Can We Talk?

I mean really talk, snuggle in a bit closer to the screen because I don’t want everyone to hear this, it’s kinda shameful. I wouldn’t mention it at all but it’s also kinda relevant.

I used to be a ‘perfect proofer’. Typos leapt off the page, grammatical errors made me physically unwell. I’d have to stop reading a book completely if I found more than one mistake, it was just too painful. I ended up proofreading, writing and editing for everyone I knew, it was the only way to survive the agony. I happily made beer money charging a pound a time to write ambulance accident reports for people. My proudest moment was getting Bugsy off a charge of impaling his vehicle on a scaffolding pole, by using big words that the scrambled egg brigade didn’t understand. (He had impaled the ambulance on scaffolding though, I saw him do it.)

Eventually I drifted into copy editing for a living. That was when I decided to have a go at writing, how hard could it be? I was trawling through some terrible stuff and these people called themselves writers.

Guess what? It was easy. I turned my life into a series of humorous articles and people liked them and asked for more. I sent a spot of travelling whimsy to the Rough Guides and they published it! Hey presto, I was a real writer. There were compliments, a reporter friend told me, “Anyone can learn to write but humour takes talent,” and I wore that comment like a medallion. Yeah, some of us have talent.

I’d join the occasional writers’ forum and consider the opinions. Whenever the pros and cons of things like writing courses and support groups cropped up I‘d silently agree with the anti camp. “Writers are born, not made,” I’d scoff internally, while sneering at all the sad little egos who felt the need to waste their time discussing it at all.

Then I got sick. It took months, almost a year, to recover. Except that I didn’t. I’d had a recurrence of the ME that had first hit me twenty years earlier. That time I’d recovered almost completely, with just a tendency to tire easily, an unaccountable horror of cinemas and a tendency to topple over in shopping malls. With this new relapse though, I lost a lot more neurological functions. I couldn’t walk, I couldn’t read and I couldn’t write. I lost my vision when tired and my hearing if assaulted by more than one source of sound. Music was torture and coherent thought was impossible.

I worked hard at remaking the neural pathways that I needed to function, putting one leg in front of the other etc, and several years later I manage ok…although picking my battles has meant that I still can’t abide music or cinemas.

The point of all this is not to elicit sympathy, everyone has crap in their lives, it’s to tell you about a writer who can’t easily read. Or write. I have no sense of patterns now, not even a simple Sudoku, and I can no longer spell. I have gone from being the scoffer to being the struggler and it has been a helpful journey.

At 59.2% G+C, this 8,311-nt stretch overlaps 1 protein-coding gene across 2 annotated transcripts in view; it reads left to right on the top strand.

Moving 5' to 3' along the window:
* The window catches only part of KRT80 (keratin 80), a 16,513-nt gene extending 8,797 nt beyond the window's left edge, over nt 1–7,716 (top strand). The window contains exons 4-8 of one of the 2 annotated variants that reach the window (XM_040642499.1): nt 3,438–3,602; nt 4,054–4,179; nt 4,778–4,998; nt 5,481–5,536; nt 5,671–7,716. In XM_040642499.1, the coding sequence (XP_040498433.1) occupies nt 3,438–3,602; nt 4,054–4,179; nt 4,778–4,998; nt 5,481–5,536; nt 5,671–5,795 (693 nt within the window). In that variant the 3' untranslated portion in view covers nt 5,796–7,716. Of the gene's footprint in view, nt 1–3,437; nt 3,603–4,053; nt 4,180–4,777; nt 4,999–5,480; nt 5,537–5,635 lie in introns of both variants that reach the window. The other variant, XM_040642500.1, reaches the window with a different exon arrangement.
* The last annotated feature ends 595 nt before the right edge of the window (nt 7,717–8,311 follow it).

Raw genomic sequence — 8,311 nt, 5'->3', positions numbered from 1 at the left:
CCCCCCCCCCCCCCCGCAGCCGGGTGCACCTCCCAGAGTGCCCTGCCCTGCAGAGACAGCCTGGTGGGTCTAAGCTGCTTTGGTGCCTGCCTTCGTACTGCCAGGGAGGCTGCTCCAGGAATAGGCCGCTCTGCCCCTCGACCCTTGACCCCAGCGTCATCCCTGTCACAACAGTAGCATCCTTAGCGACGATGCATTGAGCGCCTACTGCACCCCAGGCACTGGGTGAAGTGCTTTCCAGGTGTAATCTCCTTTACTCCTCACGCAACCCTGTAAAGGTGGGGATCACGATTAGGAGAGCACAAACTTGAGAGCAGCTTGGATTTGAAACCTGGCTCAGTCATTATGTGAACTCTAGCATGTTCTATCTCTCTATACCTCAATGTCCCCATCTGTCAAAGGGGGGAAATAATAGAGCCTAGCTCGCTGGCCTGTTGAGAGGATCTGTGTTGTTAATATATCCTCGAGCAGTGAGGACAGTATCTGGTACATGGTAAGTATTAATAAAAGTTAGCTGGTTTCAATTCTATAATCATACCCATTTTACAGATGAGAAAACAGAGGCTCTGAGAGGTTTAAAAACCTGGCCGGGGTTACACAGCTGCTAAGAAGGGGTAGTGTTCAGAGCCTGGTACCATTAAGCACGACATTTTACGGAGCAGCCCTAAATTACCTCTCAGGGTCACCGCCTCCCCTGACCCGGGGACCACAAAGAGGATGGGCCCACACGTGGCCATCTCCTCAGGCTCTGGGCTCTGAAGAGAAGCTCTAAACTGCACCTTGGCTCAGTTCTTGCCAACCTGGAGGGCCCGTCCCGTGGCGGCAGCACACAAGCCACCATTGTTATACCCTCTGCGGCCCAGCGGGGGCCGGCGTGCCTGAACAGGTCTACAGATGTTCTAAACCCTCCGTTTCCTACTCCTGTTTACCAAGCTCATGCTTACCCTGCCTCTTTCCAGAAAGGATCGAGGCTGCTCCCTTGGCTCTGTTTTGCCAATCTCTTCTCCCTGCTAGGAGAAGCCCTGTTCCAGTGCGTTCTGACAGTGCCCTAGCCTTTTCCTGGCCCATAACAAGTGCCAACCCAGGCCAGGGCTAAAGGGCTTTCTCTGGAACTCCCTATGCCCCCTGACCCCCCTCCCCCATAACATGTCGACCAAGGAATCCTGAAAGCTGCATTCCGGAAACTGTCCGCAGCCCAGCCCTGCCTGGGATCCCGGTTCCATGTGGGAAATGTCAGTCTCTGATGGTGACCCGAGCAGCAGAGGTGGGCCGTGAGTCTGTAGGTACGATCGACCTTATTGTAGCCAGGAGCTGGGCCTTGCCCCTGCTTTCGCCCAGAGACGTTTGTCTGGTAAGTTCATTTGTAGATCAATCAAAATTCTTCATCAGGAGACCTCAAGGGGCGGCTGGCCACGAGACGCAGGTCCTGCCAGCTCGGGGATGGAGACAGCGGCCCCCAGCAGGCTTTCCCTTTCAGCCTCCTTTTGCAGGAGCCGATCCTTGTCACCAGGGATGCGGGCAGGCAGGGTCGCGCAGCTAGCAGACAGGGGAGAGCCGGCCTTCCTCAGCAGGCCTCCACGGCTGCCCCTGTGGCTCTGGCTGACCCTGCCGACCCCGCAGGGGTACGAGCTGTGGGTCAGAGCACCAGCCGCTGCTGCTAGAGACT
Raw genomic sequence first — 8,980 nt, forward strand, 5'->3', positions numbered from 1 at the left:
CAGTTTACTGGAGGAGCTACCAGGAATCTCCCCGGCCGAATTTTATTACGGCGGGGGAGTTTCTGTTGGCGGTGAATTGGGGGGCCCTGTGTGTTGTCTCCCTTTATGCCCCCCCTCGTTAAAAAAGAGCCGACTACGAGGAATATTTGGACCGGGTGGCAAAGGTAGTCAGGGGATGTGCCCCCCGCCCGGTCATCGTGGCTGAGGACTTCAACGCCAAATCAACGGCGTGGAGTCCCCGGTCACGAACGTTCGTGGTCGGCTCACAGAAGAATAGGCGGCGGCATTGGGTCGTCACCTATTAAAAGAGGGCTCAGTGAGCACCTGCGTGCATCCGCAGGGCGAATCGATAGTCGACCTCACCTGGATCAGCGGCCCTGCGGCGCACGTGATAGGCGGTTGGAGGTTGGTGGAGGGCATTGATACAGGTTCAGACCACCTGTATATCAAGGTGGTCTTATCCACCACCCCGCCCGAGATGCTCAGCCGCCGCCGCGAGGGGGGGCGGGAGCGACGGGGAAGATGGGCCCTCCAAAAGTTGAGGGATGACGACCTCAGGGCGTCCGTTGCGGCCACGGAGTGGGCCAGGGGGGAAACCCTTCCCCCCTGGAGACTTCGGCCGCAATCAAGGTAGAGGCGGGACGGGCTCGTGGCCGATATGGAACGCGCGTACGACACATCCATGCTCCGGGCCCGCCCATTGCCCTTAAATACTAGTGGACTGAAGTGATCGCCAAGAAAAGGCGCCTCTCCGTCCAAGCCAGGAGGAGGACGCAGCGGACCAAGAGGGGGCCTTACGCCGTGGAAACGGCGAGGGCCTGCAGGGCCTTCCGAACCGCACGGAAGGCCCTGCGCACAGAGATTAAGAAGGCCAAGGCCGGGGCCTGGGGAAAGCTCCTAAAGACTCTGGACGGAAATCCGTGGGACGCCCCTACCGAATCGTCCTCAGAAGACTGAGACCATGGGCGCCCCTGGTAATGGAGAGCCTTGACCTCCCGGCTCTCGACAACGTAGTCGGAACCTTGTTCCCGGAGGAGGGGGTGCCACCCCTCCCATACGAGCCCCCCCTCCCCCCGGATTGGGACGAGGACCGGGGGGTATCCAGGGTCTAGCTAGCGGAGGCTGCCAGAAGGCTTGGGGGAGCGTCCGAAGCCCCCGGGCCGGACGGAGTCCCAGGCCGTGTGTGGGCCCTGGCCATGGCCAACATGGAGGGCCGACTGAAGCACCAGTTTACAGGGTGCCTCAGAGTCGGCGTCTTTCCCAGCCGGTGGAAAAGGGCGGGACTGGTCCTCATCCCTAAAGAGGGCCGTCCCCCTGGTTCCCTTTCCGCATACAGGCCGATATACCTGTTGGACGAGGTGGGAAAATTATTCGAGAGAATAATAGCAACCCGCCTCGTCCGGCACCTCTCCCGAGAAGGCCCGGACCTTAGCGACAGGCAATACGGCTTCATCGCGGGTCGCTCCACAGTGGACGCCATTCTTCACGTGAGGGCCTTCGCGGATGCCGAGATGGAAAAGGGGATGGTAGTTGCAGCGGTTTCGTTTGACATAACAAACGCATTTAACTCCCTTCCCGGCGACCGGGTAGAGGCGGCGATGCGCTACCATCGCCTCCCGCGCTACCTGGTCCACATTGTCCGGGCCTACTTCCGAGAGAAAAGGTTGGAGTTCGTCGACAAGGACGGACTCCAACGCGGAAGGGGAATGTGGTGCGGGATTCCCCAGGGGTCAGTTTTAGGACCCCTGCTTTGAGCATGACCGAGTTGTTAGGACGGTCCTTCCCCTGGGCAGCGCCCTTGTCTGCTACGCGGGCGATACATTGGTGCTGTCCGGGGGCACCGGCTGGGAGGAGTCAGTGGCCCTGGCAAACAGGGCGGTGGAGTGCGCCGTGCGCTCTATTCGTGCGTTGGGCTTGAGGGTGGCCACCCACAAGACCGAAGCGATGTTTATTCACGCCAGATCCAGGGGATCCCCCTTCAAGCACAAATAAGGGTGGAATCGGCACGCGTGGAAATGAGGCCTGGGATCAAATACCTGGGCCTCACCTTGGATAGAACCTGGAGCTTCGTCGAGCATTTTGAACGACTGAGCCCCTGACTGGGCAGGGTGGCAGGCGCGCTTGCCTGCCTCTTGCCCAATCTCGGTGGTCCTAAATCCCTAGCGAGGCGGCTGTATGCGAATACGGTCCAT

My beloved beta readers knew me before. They became fans of my stuff when it came easily and I resolutely still use them. The question is always, “Is it as good as it was?” And they tell me truthfully when my writing feels forced, makes no sense or needs to be started again after a sleep, you know, like a bit of a support group.

Why tell you this? Well, I’m still reading on forums that some writers are better than others. That no-one who needs a course is a real writer; alternatively that no-one who hasn’t come up through the ranks of journalism should be taken seriously because of mere unprofessional talent. I have left all those places where writers contemplate their navels and spend time on one-upmanship. The writing is the thing. If someone likes your work…you changed a little moment of another life. It makes no difference at all how you got there, and whether you just had to Google ‘contemplate’ because you went pattern-blind again and couldn’t see if it was spelled right.

Author: Carolyn Steele

Carolyn writes websites, copy and nonsense about emigrating. She also occasionally ambles off to do something daft in case it’s interesting enough to write about. Her latest book grew from the blog Trucking in English, and you can learn more at her blog and her Amazon author page.

17 thoughts on “Can We Talk?”

  1. Thanks for sharing. Some of us are going through struggles that we don’t reveal. We should never judge someone unless we’ve walked in their shoes! And so good that you have such a great group of Beta Readers – people you trust are invaluable.

    1. Thank you for your comment, I am surprised how many writers are overcoming challenges. Whether we reveal them or not, writing seems to help so many. Being read is, of course, even better.

  2. So right, Carolyn. We all face different challenges. The key is to be aware of and acknowledge what our personal ones are. That gives us the tools to seek the specific support and help we need. Then we can succeed.

  3. I hate it when the Universe reminds me of my hubris. Hang in there, Carolyn.

    If it helps, I found that having a journalism degree and twenty years of writing experience meant doodly squat to agents and literary magazine editors.

      1. I second Lynne’s, “hang in there.” I went through hell last year and learned quite a bit from the support that was offered by virtual strangers. IU is a great place to be. 🙂

  4. “The writing is the thing. If someone likes your work…you changed a little moment of another life”. That is the best thing I’ve read in memory! Thank you!

    1. Thank you for dropping by and commenting, Mandy. This community is so much more supportive than most. But don’t tell the Evil mastermind, he might cut the gruel rations again.

  5. That kind of illness tarnished my perfectionism. I think I’m more compassionate now, maybe even a better editor. Probably a good trade? : )

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